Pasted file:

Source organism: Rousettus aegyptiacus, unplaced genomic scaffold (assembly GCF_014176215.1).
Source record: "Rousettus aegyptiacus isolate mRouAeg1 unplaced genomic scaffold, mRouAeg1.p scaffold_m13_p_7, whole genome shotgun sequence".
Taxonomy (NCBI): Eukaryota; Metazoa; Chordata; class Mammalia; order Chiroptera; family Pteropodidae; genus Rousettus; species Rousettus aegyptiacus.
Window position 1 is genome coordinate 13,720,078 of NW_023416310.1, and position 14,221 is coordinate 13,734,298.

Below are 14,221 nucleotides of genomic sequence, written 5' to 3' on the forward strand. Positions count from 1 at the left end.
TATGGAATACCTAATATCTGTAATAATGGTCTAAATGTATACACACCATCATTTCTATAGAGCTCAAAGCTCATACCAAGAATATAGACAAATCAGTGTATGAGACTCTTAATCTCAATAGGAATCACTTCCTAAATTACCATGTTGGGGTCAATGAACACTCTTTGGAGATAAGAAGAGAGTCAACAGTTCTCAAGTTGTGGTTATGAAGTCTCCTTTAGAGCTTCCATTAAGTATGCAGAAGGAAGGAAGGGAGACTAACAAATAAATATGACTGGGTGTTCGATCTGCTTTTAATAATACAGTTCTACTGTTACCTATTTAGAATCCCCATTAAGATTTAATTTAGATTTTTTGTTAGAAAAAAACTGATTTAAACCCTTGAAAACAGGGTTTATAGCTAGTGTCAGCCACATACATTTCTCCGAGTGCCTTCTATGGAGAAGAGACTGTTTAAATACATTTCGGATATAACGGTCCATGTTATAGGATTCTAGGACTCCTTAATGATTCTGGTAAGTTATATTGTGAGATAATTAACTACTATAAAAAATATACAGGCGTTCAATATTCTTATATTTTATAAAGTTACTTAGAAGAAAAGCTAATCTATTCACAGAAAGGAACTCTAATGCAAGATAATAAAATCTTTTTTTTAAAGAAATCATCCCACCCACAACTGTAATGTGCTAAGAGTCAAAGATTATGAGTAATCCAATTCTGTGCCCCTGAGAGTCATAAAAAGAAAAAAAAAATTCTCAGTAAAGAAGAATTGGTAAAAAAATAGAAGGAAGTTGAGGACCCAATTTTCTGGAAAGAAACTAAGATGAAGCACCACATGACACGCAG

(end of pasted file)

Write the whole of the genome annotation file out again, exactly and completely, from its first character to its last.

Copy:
Source organism: Rousettus aegyptiacus, unplaced genomic scaffold (assembly GCF_014176215.1).
Source record: "Rousettus aegyptiacus isolate mRouAeg1 unplaced genomic scaffold, mRouAeg1.p scaffold_m13_p_7, whole genome shotgun sequence".
Taxonomy (NCBI): Eukaryota; Metazoa; Chordata; class Mammalia; order Chiroptera; family Pteropodidae; genus Rousettus; species Rousettus aegyptiacus.
Window position 1 is genome coordinate 13,720,078 of NW_023416310.1, and position 14,221 is coordinate 13,734,298.

Below are 14,221 nucleotides of genomic sequence, written 5' to 3' on the forward strand. Positions count from 1 at the left end.
TATGGAATACCTAATATCTGTAATAATGGTCTAAATGTATACACACCATCATTTCTATAGAGCTCAAAGCTCATACCAAGAATATAGACAAATCAGTGTATGAGACTCTTAATCTCAATAGGAATCACTTCCTAAATTACCATGTTGGGGTCAATGAACACTCTTTGGAGATAAGAAGAGAGTCAACAGTTCTCAAGTTGTGGTTATGAAGTCTCCTTTAGAGCTTCCATTAAGTATGCAGAAGGAAGGAAGGGAGACTAACAAATAAATATGACTGGGTGTTCGATCTGCTTTTAATAATACAGTTCTACTGTTACCTATTTAGAATCCCCATTAAGATTTAATTTAGATTTTTTGTTAGAAAAAAACTGATTTAAACCCTTGAAAACAGGGTTTATAGCTAGTGTCAGCCACATACATTTCTCCGAGTGCCTTCTATGGAGAAGAGACTGTTTAAATACATTTCGGATATAACGGTCCATGTTATAGGATTCTAGGACTCCTTAATGATTCTGGTAAGTTATATTGTGAGATAATTAACTACTATAAAAAATATACAGGCGTTCAATATTCTTATATTTTATAAAGTTACTTAGAAGAAAAGCTAATCTATTCACAGAAAGGAACTCTAATGCAAGATAATAAAATCTTTTTTTTAAAGAAATCATCCCACCCACAACTGTAATGTGCTAAGAGTCAAAGATTATGAGTAATCCAATTCTGTGCCCCTGAGAGTCATAAAAAGAAAAAAAAAATTCTCAGTAAAGAAGAATTGGTAAAAAAATAGAAGGAAGTTGAGGACCCAATTTTCTGGAAAGAAACTAAGATGAAGCACCACATGACACGCAG